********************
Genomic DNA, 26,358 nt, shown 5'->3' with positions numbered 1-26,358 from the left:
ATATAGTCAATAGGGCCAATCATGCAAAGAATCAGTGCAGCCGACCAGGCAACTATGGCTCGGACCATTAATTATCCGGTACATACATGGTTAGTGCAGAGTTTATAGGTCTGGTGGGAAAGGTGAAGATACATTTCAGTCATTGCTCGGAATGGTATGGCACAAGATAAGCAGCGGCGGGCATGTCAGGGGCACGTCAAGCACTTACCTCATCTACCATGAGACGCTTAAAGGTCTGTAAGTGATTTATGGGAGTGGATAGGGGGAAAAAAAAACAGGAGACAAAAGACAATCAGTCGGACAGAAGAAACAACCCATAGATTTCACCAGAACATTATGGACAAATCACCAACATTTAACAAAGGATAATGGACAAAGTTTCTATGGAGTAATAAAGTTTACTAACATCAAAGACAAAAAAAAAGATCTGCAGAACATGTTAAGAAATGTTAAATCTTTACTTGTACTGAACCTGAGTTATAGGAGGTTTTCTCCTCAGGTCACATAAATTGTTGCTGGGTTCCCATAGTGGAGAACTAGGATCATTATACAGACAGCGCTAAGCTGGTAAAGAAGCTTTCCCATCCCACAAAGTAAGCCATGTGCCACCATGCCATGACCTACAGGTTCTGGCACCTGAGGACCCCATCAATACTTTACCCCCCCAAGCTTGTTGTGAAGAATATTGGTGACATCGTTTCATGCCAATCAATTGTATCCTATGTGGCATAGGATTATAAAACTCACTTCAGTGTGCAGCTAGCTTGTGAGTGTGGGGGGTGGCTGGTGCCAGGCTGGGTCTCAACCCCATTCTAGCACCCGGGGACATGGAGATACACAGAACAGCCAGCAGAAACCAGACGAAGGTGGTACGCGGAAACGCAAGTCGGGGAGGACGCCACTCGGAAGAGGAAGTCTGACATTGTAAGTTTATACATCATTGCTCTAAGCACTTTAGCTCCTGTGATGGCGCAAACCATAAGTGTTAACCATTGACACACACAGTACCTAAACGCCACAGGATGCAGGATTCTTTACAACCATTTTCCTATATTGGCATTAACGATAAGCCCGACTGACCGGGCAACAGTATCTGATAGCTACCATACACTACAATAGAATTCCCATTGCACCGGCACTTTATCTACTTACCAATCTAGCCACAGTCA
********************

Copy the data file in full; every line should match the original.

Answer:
Genomic DNA, 26,358 nt, shown 5'->3' with positions numbered 1-26,358 from the left:
ATATAGTCAATAGGGCCAATCATGCAAAGAATCAGTGCAGCCGACCAGGCAACTATGGCTCGGACCATTAATTATCCGGTACATACATGGTTAGTGCAGAGTTTATAGGTCTGGTGGGAAAGGTGAAGATACATTTCAGTCATTGCTCGGAATGGTATGGCACAAGATAAGCAGCGGCGGGCATGTCAGGGGCACGTCAAGCACTTACCTCATCTACCATGAGACGCTTAAAGGTCTGTAAGTGATTTATGGGAGTGGATAGGGGGAAAAAAAAACAGGAGACAAAAGACAATCAGTCGGACAGAAGAAACAACCCATAGATTTCACCAGAACATTATGGACAAATCACCAACATTTAACAAAGGATAATGGACAAAGTTTCTATGGAGTAATAAAGTTTACTAACATCAAAGACAAAAAAAAAGATCTGCAGAACATGTTAAGAAATGTTAAATCTTTACTTGTACTGAACCTGAGTTATAGGAGGTTTTCTCCTCAGGTCACATAAATTGTTGCTGGGTTCCCATAGTGGAGAACTAGGATCATTATACAGACAGCGCTAAGCTGGTAAAGAAGCTTTCCCATCCCACAAAGTAAGCCATGTGCCACCATGCCATGACCTACAGGTTCTGGCACCTGAGGACCCCATCAATACTTTACCCCCCCAAGCTTGTTGTGAAGAATATTGGTGACATCGTTTCATGCCAATCAATTGTATCCTATGTGGCATAGGATTATAAAACTCACTTCAGTGTGCAGCTAGCTTGTGAGTGTGGGGGGTGGCTGGTGCCAGGCTGGGTCTCAACCCCATTCTAGCACCCGGGGACATGGAGATACACAGAACAGCCAGCAGAAACCAGACGAAGGTGGTACGCGGAAACGCAAGTCGGGGAGGACGCCACTCGGAAGAGGAAGTCTGACATTGTAAGTTTATACATCATTGCTCTAAGCACTTTAGCTCCTGTGATGGCGCAAACCATAAGTGTTAACCATTGACACACACAGTACCTAAACGCCACAGGATGCAGGATTCTTTACAACCATTTTCCTATATTGGCATTAACGATAAGCCCGACTGACCGGGCAACAGTATCTGATAGCTACCATACACTACAATAGAATTCCCATTGCACCGGCACTTTATCTACTTACCAATCTAGCCACAGTCA